|In 2023 the influenza immunisation programme starts on 1 April and runs to 31 December|
Everyone from 6 months of age is advised to get a flu vaccination EACH year to protect themselves and to reduce the spread of flu.
The flu vaccine is free for tamariki aged 6 months to 12 years
Read more about the eligibility criteria.(external link)
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Influenza vaccine for children
Information for parents and caregivers
Key points about influenza vaccine for children
- Tamariki are at risk of getting very sick from the flu, and of passing it on to their whānau.
- The 2023 flu vaccine is free for tamariki aged 6 months to 12 years old.
- Read about the flu vaccine including where to have it.
To protect your child
The flu is a viral infection that can be serious and sometimes life-threatening – it's not the same as having a bad cold. Even if your child is fit and healthy, they can catch the flu. The flu vaccine can help stop your child getting very sick and needing hospital care.
Flu vaccination is especially important for children with certain long-term (chronic) health conditions such as asthma, heart disease or diabetes. This is because these children are most likely to develop complications from the flu, eg, chest infections. If your child does have a long-term condition, make sure they have their flu vaccination every year before winter starts. All household members should also be vaccinated to reduce the chances of your child being exposed to the flu.
To protect your family/whānau
The flu virus is very easy to catch and can affect anyone. It spreads through the air by coughing and sneezing, as well as by hands, cups and other objects that have been in contact with an infected person's mouth or nose. Many people don’t know they have the flu as they don't feel ill. But they can still pass it on and make other people very sick. Young children, babies, pregnant women and older people are more likely to get sick with the flu.
Make sure your whānau is ready to prevent the flu each year – ask your nurse or doctor about flu vaccination, including its cost, or phone 0800 IMMUNE (0800 466 863).
Image credit: Health Navigator NZ
Giving your child the flu vaccine may not stop them getting the flu, but it should stop them getting very sick and prevent them needing hospital care. It takes up to 2 weeks after getting the flu vaccine for your child to have protection against the flu.
Research has shown that giving children the flu vaccine has the following benefits:
Image credit: Healthify He Puna Waiora
Your child can get their flu vaccination at your family doctor/general practice and some pharmacies.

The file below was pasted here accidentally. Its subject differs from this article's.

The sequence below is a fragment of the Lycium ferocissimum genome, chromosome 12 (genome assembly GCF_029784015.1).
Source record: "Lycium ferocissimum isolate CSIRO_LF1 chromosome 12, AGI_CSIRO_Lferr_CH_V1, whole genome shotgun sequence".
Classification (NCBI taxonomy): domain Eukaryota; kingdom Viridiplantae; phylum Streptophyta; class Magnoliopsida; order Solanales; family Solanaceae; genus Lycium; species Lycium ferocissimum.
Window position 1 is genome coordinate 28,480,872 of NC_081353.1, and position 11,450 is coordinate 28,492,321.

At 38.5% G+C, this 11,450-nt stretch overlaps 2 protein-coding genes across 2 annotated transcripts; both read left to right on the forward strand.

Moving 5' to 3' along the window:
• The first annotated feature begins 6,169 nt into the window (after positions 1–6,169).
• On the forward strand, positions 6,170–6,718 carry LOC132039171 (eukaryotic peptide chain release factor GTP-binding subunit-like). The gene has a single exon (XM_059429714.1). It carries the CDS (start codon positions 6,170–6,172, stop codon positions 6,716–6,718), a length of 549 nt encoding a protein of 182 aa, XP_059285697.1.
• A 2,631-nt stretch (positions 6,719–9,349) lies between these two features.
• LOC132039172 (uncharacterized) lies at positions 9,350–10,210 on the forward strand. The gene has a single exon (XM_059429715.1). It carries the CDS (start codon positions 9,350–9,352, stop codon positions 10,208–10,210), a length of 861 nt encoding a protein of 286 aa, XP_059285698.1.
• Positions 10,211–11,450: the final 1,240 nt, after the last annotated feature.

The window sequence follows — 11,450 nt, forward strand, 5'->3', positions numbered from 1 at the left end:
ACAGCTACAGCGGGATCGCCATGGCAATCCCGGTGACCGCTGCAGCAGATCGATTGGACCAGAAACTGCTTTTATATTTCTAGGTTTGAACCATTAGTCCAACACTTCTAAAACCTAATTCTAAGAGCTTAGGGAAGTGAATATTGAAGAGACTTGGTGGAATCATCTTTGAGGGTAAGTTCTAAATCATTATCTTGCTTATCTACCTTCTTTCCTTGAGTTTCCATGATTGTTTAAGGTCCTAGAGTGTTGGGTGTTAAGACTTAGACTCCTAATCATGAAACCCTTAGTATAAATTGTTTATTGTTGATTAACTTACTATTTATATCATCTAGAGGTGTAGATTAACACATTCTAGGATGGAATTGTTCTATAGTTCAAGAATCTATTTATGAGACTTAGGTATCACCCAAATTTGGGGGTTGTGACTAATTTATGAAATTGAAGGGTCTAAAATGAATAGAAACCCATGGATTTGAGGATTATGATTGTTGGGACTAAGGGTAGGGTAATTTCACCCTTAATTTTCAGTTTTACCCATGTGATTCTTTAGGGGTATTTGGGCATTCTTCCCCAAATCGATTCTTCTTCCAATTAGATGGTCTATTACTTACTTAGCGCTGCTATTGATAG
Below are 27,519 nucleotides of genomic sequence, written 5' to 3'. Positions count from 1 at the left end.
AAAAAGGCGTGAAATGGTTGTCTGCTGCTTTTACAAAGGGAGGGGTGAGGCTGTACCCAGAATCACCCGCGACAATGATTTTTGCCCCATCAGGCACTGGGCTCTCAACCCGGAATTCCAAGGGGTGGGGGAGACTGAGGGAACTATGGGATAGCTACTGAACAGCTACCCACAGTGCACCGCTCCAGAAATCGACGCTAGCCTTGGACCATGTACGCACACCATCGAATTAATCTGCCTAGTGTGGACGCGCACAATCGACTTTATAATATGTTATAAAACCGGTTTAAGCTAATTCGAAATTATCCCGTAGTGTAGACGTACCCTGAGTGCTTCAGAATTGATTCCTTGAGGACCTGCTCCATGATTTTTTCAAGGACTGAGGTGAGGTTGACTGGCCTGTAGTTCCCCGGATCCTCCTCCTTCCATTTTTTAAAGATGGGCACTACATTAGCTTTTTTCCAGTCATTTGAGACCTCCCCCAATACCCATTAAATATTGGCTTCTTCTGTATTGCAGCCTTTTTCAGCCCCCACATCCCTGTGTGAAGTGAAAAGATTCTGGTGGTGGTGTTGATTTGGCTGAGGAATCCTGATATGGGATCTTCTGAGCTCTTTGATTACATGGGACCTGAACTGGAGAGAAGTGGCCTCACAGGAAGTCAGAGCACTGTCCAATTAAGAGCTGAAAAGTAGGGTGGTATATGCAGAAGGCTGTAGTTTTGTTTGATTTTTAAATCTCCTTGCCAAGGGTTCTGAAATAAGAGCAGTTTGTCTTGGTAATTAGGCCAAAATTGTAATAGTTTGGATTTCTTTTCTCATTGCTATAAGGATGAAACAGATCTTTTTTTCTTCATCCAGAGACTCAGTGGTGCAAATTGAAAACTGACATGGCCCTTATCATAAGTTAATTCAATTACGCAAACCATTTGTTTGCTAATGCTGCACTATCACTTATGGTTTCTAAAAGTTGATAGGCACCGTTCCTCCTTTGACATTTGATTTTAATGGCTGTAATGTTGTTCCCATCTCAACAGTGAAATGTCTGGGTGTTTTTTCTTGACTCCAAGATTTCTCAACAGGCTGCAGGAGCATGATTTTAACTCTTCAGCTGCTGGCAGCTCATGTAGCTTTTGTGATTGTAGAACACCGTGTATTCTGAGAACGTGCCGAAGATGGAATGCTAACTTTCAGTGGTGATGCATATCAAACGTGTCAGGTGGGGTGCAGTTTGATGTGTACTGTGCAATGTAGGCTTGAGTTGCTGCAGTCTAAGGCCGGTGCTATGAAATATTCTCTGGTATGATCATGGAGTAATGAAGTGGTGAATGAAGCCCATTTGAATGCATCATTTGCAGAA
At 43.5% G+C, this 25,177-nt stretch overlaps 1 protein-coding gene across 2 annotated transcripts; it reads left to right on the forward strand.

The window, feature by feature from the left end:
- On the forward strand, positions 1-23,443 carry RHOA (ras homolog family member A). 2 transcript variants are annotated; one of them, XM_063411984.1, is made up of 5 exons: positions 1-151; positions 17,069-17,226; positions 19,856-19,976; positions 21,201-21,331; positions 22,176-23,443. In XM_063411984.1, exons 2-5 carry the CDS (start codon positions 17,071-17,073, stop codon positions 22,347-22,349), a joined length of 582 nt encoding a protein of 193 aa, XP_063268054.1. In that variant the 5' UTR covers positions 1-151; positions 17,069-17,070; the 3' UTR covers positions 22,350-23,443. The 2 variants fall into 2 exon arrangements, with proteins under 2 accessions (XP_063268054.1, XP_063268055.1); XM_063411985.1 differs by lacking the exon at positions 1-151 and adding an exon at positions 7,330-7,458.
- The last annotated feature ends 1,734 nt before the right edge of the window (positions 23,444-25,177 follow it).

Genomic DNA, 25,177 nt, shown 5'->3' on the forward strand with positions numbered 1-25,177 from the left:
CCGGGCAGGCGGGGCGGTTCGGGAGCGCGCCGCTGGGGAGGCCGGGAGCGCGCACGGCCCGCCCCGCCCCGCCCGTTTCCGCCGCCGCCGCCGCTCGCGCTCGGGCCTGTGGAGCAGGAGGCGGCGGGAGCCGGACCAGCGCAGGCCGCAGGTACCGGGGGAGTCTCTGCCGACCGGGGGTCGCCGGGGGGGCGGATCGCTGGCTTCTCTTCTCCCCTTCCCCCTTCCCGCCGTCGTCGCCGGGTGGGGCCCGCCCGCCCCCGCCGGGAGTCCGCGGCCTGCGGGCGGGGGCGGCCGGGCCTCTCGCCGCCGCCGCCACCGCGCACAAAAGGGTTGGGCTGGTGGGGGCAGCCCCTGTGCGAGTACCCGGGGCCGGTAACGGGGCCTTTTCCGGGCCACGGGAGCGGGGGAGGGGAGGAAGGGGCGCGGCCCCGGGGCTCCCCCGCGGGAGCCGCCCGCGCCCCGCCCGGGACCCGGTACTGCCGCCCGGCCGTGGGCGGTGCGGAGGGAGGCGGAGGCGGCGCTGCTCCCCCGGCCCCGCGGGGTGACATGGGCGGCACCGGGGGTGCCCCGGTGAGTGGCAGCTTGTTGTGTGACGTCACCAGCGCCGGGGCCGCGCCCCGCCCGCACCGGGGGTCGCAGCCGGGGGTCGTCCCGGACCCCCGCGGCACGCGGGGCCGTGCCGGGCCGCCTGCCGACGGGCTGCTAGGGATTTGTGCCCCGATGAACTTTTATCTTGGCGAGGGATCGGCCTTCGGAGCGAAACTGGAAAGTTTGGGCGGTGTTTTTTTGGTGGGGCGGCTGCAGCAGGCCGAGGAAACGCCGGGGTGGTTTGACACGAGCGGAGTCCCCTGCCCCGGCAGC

- Flu vaccines can also be booked online through Book My Vaccine.(external link)
- Anyone over 3 years old can get flu immunisations at many pharmacies. See HealthPoint(external link) for pharmacies offering flu vaccines.
Always call your family doctor/general practice or pharmacy ahead of time to find out if they offer this service, the cost and whether they have the vaccine in stock.
- Children aged 6 months to under 9 years: Talk to your vaccinator – if it's your child's first flu vaccine, they'll need 2 vaccinations (4 weeks apart). This is because they may not have any immunity to the flu. It they have had a flu vaccine before, they will only need 1 dose.
- Children 9 years of age or older only need 1 dose.
The following flu vaccines will be available in 2023:
- Afluria Quad: For children 3 years and older.
- Afluria Quad Junior: For children aged 6 to 35 months (under 3 years)
- Fluquadri: For children 6 months and older (there's a cost involved as it's not funded).
Your child can't catch the flu from a flu vaccination as there's no live virus in the flu vaccine.
Most people have no reaction or a mild reaction to a flu vaccination. After the vaccination, your child may have:
- soreness, redness or swelling where the vaccine was given
These are usually mild and only last 1 or 2 days.
- You don't need to give babies and children paracetamol before or after vaccination. There is some evidence that paracetamol may reduce the effectiveness of childhood vaccinations.
- If your child develops a fever after their vaccination, use a cool cloth to wipe their face, hands and neck and keep your child in lightweight clothing and bedding, such as a singlet and pants covered by a sheet. Read more about fever in children.
- If your child is miserable because of the fever, you can give paracetamol to make them more comfortable. Read more about paracetamol for children.
Vaccination is not 100% effective for all people, so some vaccinated people may still get the flu. If they do, symptoms are usually milder than if they had not had a flu vaccination. If you'd like to know more about the effectiveness of flu vaccination, see the Fightflu website.(external link)
The following links have more information on the flu vaccine.
Frequently asked questions about the flu vaccine Health Navigator NZ
Flu (influenza) vaccines(external link) Ministry of Health, NZ
Influenza (flu) topics Health Navigator NZ
Influenza disease, vaccination and children(external link) The Immunisation Advisory Centre, NZ
- influenza vaccines(external link) The Immunisation Advisory Centre, NZ
- Flu 2023 Essential information for health professionals(external link) The Immunisation Advisory Centre, NZ
- Influenza vaccines(external link) The Immunisation Advisory Centre, NZ
Credits: Sandra Ponen, Pharmacist. Healthify is brought to you by Health Navigator Charitable Trust.
Reviewed by: Angela Lambie, Pharmacist, Auckland
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